Ambling along the Afternoon Rains

There was a series of vigorous clapping as I beat the air pretty hard. Fut Fut Fut, the notes cascaded like hellfire and torpedoes in mankind’s war games. Was I wildly applauding some sporty excellence? No, it was done in defence. The dengi-copter had just landed on my turf. Dengi-copters don’t fire missiles at the enemy. They draw their spears out to suck blood and inject fever that most often requires a bigger needle to undo the deed.

It was a huge one, the dengi-copter. With the cases of dengue rising pretty fast, my defence batteries quickly responded just before the enemy strike after its landing on my turf. Defence missiles clapped rapidly. The main problem in being a lazy writer is that the dengi-copter is almost sure of beating your defence system. The hostile object dozed, dived, uplifted and turned with expert manoeuvring. It flew away to safety. My palms bore the brunt of the strenuous effort. But aren’t the guns very hot after firing?

Well, they say the movement of a hand on one continent has the capacity to bring rains to some other continent. My clapping seemed to have disturbed the atmospherics somehow. The afternoon was at the threshold of evening and a strong wind built up in response to my forceful clapping.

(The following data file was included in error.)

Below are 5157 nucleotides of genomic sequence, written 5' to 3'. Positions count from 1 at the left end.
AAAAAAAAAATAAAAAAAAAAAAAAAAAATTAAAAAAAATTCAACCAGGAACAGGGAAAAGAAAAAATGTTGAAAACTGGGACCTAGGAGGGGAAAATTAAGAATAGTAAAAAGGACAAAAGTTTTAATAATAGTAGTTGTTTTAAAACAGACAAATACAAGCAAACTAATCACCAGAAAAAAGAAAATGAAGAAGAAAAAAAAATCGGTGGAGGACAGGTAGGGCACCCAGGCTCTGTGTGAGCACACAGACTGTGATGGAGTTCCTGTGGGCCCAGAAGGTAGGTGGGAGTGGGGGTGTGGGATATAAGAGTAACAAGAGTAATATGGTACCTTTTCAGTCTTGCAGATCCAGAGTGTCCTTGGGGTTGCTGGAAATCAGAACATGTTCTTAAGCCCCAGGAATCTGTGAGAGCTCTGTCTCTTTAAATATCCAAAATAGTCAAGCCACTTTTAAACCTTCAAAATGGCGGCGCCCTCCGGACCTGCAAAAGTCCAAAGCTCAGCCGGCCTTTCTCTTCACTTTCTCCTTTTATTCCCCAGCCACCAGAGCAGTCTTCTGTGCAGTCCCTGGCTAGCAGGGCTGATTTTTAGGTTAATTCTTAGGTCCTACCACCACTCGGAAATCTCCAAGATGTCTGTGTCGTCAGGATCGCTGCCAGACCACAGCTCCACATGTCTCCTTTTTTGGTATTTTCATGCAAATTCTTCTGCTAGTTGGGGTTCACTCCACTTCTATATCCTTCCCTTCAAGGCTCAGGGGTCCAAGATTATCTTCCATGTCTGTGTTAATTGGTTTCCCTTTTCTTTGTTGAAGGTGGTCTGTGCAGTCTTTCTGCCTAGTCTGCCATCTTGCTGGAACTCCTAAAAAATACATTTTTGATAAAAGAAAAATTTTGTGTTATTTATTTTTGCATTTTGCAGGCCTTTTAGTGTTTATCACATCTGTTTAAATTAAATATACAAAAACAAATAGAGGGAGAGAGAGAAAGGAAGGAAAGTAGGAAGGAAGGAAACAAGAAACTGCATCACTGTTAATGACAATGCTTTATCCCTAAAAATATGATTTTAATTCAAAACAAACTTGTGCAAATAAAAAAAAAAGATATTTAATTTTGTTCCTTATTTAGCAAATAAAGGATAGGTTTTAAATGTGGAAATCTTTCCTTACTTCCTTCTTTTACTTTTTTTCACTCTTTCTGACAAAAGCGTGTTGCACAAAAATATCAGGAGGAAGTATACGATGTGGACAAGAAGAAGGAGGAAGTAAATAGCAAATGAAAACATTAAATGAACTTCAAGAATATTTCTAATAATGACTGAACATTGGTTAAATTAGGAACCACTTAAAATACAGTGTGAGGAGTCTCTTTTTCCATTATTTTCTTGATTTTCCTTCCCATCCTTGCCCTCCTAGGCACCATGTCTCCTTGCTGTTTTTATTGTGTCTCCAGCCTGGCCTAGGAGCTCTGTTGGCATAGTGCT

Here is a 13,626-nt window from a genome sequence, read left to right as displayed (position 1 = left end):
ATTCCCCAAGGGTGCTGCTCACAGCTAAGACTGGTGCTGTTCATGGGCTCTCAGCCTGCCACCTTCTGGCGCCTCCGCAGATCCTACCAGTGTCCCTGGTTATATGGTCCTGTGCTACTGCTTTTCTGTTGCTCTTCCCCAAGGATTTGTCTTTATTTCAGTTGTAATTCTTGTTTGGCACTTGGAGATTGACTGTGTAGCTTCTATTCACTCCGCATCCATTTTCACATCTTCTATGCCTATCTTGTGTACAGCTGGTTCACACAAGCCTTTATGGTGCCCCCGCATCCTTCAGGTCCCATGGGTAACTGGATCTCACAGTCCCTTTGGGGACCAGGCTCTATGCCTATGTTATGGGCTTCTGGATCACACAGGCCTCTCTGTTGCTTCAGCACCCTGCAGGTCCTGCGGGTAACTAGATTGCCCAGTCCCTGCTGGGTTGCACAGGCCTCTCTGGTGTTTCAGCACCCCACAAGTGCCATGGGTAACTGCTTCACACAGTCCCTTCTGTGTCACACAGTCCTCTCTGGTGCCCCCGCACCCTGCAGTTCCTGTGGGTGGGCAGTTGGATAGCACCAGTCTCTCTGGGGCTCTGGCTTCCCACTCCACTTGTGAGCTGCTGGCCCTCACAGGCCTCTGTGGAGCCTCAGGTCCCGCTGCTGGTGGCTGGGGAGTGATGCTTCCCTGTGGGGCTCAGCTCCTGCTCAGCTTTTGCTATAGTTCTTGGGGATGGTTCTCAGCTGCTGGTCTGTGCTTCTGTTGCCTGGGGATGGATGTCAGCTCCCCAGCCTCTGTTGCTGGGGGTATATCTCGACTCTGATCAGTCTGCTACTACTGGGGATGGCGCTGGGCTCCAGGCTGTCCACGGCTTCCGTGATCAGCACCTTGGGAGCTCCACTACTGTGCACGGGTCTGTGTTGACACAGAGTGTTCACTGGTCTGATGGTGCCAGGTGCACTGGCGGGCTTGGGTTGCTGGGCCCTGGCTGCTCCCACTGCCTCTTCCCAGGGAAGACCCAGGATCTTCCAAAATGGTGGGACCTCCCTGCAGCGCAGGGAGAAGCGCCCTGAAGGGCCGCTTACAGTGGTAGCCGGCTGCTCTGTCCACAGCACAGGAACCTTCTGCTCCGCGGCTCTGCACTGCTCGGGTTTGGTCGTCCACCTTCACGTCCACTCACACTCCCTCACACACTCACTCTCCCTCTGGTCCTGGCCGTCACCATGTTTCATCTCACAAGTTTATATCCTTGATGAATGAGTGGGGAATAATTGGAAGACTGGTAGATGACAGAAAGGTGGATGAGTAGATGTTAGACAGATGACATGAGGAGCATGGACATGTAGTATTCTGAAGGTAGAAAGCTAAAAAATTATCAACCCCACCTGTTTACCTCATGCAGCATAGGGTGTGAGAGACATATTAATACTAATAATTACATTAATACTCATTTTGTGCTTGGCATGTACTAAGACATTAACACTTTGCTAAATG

The trees greeted the wind with humility and obedience. Different trees have their unique styles of greeting the wind. A peepal has strong branches and supple emotional leaves—no wonder they are heart shaped and shake a lot—that get easily ruffled by the winds. The riot of emotional shakings in its canopy gives the sound of a small waterfall from a distance.

The stoic banyan is too sturdy both in leaves and the branch wood to be easily disturbed by the wind. It prefers to stand almost unmoved like an old mendicant in the Himalayas, his body stable, emotions in equanimity and mind without turmoil, the weather elements just moving his saggy beard a bit.

neem is pretty easy to be appeased by the touch of the wind. Its branches and leaves freely dance to the windy tunes.

The parijat leaves are almost metallic in strength but the wood is soft and flexible, so it shakes with a stiff neck, nodding this way and that.

The monsoon-fed acacia has long slender branches that heartily flirt with the windy boys.

My vigorous round of clapping definitely disturbed the atmospheric elements. The wind pulled clouds, big wagons of clouds in fact. Some travelled very low and fast. The trees applauded their approach. The cloudy wagons rubbed past each other and thunder and lightning reprimanded the agitated trees.

The wind buffeted. It started drizzling. A group of swallows flew for fun—not for hunting dragonflies for a change—in this windy drizzle. You can very well make out the playful dives from the serious insect-hunting sorties. There is a difference between professional duties and vacations. They flew against the wind, flapped their wings dynamically, holding their positions at a shaky point for some time, then diving along an incline, now rising against the wind.